Friday, July 18, 2014

Please Join Me

This blog is no longer being updated, but if you enjoy short essays about life, come join me at

Tuesday, July 15, 2014

Finding a Place For Your Words

Hi, allow me to take a few minutes of your reading time and reduce the complexity of your life to a mere circle.
This is your life (well, at least for the purposes of this post).

Actually this is a visual I employed when I was a career counselor at a college. The idea of the circle goes something like this: In your life there are many dimensions, sometimes they all are manifested in varying degrees, sometimes only a few pieces may exist.
Now let’s take a look at what those pieces may be:
Career:  Most people place a lot of emphasis on their career, and with good reason. If you work full-time, you probably will be spending 40+ hours of your life, per week, here. You want it to be a fulfilling and a good match for your interests, values, and skills. The problem is, we can place so much importance on the all-mighty career being our source of fulfillment, we sometimes place impossible expectations on this piece and forget there are other aspects to our life.
Family: For some people, a big chunk of their life-pie is family—immediate family, relatives, partners, children, etc. This section of our life may come and go in importance depending on where we’re at in our life, and can be our mainstay in relationships, a source of joy, or sometimes a source of angst.
Community: This is an area in our life where we get the chance to be involved with our community. Here is where we might serve as a volunteer, or participate in politics, or a grassroots project—almost anything with a community outlook and a way to contribute to the greater good.
Avocation: An avocation is like an intense hobby or maybe even a second career. For example, I know a man who is a pastor by vocation, but a terrific caricature artist as an avocation. He’s so good, he has a side business selling his portraits. This is more than a hobby—drawing pictures—and yet it’s not his main career. It’s his avocation.
Hobby/Leisure: This is the area most of us are familiar with—the activities we pursue because they give us pleasure.
Spiritual: I won’t attempt to define this for people, but suffice it to say it can take many forms and meanings for different people.
When I’m working with someone struggling to choose a major or career option, I remind the student that a career was never meant to fulfill all our needs; it just can’t bear that burden. That’s why it’s important to understand there are other avenues to feed our sense of fulfillment.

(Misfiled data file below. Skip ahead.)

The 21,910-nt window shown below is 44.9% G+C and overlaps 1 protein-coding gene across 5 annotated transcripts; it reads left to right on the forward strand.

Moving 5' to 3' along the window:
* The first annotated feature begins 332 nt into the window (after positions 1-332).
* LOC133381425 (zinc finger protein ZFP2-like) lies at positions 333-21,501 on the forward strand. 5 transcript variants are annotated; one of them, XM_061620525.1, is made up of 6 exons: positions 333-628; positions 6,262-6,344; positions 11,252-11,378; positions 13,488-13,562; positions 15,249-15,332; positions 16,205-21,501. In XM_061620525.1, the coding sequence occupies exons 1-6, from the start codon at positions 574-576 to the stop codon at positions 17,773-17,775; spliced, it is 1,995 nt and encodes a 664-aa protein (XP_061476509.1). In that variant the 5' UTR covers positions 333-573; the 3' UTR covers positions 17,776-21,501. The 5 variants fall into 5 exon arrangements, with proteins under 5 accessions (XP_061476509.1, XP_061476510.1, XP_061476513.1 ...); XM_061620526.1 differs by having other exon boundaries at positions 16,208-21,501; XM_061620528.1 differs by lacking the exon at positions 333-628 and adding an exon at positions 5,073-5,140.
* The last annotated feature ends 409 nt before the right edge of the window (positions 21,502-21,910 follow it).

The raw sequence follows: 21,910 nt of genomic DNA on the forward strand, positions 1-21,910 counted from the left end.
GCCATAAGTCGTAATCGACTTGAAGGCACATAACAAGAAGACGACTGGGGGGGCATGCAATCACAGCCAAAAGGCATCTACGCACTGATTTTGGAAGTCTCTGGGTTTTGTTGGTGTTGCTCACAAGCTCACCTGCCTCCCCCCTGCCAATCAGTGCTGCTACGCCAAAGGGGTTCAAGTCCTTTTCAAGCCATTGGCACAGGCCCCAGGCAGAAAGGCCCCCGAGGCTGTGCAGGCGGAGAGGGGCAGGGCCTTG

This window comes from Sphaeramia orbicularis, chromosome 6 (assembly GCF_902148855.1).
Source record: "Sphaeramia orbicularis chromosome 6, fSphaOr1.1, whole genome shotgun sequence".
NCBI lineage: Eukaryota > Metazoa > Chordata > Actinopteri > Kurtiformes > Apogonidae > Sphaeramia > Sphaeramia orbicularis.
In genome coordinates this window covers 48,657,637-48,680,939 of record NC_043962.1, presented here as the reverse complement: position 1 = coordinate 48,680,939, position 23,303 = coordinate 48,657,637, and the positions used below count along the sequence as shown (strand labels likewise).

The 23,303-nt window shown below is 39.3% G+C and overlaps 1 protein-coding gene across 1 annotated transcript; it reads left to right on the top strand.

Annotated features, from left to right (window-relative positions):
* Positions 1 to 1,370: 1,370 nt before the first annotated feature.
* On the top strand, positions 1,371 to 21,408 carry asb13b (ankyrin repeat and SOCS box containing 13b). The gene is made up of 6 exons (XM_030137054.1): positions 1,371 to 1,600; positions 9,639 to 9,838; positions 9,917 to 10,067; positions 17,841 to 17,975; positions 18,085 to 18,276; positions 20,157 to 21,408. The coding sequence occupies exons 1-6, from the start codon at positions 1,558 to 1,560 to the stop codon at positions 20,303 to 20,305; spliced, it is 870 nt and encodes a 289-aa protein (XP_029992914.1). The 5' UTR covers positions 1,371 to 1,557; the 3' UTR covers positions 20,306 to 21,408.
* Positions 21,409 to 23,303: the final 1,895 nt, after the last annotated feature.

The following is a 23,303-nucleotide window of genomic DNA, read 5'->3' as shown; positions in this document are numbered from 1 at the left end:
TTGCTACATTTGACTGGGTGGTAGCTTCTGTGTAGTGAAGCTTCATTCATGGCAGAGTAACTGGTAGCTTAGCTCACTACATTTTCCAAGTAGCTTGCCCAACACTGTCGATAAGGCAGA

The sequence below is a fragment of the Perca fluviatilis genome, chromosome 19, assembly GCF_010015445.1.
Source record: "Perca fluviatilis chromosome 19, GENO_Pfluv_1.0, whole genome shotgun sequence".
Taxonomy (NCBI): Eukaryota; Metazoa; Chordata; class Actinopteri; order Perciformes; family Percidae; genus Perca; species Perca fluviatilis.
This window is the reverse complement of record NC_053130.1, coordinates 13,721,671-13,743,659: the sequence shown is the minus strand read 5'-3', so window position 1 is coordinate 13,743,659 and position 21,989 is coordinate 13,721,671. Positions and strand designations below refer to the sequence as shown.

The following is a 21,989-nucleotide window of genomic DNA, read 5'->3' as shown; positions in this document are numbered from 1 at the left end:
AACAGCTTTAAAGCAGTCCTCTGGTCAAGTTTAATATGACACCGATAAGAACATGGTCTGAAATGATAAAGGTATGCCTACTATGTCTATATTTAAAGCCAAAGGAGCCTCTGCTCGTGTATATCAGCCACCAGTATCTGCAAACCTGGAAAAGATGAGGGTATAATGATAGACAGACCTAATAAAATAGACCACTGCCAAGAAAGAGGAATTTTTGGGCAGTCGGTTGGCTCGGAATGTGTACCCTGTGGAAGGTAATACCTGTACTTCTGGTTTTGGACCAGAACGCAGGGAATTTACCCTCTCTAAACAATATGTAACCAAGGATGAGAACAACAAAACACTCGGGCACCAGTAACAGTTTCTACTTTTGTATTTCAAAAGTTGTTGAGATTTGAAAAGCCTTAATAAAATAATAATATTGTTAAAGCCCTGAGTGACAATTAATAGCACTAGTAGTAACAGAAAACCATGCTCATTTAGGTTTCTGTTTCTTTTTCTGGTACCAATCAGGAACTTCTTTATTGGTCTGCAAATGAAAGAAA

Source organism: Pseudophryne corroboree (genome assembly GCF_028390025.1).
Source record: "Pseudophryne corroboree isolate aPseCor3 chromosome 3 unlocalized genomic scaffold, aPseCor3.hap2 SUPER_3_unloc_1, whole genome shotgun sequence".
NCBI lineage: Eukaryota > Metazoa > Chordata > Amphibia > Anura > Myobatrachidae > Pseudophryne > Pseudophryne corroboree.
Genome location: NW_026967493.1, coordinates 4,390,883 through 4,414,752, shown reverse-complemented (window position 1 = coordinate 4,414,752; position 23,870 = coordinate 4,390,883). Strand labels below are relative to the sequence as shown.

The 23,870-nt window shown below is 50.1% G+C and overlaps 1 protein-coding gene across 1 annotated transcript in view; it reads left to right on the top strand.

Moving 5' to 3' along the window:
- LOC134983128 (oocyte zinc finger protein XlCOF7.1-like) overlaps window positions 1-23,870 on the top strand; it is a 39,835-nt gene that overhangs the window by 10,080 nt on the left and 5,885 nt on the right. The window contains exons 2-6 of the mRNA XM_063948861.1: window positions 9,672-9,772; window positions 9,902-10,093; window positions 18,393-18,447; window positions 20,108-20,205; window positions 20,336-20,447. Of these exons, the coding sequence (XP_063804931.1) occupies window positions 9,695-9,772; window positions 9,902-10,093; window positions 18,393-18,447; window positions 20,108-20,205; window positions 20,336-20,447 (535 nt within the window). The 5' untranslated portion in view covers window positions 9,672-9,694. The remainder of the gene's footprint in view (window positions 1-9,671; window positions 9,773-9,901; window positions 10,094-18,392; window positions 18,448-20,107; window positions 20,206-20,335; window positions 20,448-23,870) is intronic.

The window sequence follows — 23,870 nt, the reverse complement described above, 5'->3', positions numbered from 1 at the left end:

So why am I devoting an article about writing to this little career tool? Because the joy of writing is that it can fit into so many different areas in our lives! 
Writing has always been a part of my life, sometimes as a hobby--keeping journals and experimenting with creative writing--other times, as an avocation—publishing articles and actually getting paid. Recently, I volunteered with our local literary journal, produced by our arts center, as a co-editor (community). Writing is even a form of meditation and prayer for me (spiritual).
A few years ago I had the opportunity to “take the leap” and try writing as a full-time career. I threw myself into finding my voice, getting published where and how I could, earning money from my writing (not a living, mind you), started blogs, learned the whole platform gig, and made the declaration, “I am a writer!” It was scary and exhilarating and very exciting.
Life's journey, as it will sometimes do, is taking me on a new path. It’s time to reexamine the circle of my life and where and how the pieces are fitting together. It’s time to look at shifting the role of writing out of the career spotlight and into other areas of my life. I’m so excited to find out where and how my writing will show itself now because I know this: I love to write. It will always be a part of my circle. And who knows? It may even find its way into a career position again when I’m older. (One of my writing heroes published her first book after retirement!)
One of the manifestations of the life change I’m making is that I will no longer keep A Thought Grows as a blog. I’m so honored to have been a part of your journeys and thankful you have walked with me on this road. It sure made the trek a lot less lonely.
No matter where writing fits in your life-- and it may shift and change throughout your life--keep the joy, and whatever you do…
Keep Writing!

Thursday, June 12, 2014

Meet Anna Soliveres, Author of "Violet Storm"

This is Anna Soliveres. Yes, she really is this beautiful.

I don't want to brag or anything, but I've been friends with Anna for almost three years. Not only is she a talented writer, but she's an amazingly sweet, smart, caring, creative, and fun person to know. I pride myself on excellent discernment when it comes to fine human beings.